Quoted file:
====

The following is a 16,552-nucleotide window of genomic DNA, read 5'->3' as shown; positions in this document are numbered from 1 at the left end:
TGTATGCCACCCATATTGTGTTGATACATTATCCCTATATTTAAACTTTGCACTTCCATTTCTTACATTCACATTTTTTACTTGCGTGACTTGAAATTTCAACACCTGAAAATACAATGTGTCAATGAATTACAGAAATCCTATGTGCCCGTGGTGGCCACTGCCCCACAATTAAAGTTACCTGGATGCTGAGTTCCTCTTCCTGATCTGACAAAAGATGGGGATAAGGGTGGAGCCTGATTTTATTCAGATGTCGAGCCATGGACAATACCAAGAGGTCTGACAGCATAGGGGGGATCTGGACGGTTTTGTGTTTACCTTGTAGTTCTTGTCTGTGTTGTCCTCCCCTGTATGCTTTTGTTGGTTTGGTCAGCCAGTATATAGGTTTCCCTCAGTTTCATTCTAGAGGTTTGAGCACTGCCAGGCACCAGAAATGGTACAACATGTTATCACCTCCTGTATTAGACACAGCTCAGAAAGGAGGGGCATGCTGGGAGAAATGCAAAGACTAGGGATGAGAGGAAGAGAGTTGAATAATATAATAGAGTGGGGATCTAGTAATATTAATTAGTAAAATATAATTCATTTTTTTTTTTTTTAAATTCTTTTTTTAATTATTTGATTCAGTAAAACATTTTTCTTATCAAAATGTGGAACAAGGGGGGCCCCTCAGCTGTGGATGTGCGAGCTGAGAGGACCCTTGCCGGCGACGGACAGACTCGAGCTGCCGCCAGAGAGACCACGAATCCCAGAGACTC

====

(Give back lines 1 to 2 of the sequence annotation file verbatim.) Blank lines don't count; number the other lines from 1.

The following is a 16,552-nucleotide window of genomic DNA, read 5'->3' as shown; positions in this document are numbered from 1 at the left end:
TGTATGCCACCCATATTGTGTTGATACATTATCCCTATATTTAAACTTTGCACTTCCATTTCTTACATTCACATTTTTTACTTGCGTGACTTGAAATTTCAACACCTGAAAATACAATGTGTCAATGAATTACAGAAATCCTATGTGCCCGTGGTGGCCACTGCCCCACAATTAAAGTTACCTGGATGCTGAGTTCCTCTTCCTGATCTGACAAAAGATGGGGATAAGGGTGGAGCCTGATTTTATTCAGATGTCGAGCCATGGACAATACCAAGAGGTCTGACAGCATAGGGGGGATCTGGACGGTTTTGTGTTTACCTTGTAGTTCTTGTCTGTGTTGTCCTCCCCTGTATGCTTTTGTTGGTTTGGTCAGCCAGTATATAGGTTTCCCTCAGTTTCATTCTAGAGGTTTGAGCACTGCCAGGCACCAGAAATGGTACAACATGTTATCACCTCCTGTATTAGACACAGCTCAGAAAGGAGGGGCATGCTGGGAGAAATGCAAAGACTAGGGATGAGAGGAAGAGAGTTGAATAATATAATAGAGTGGGGATCTAGTAATATTAATTAGTAAAATATAATTCATTTTTTTTTTTTTTAAATTCTTTTTTTAATTATTTGATTCAGTAAAACATTTTTCTTATCAAAATGTGGAACAAGGGGGGCCCCTCAGCTGTGGATGTGCGAGCTGAGAGGACCCTTGCCGGCGACGGACAGACTCGAGCTGCCGCCAGAGAGACCACGAATCCCAGAGACTC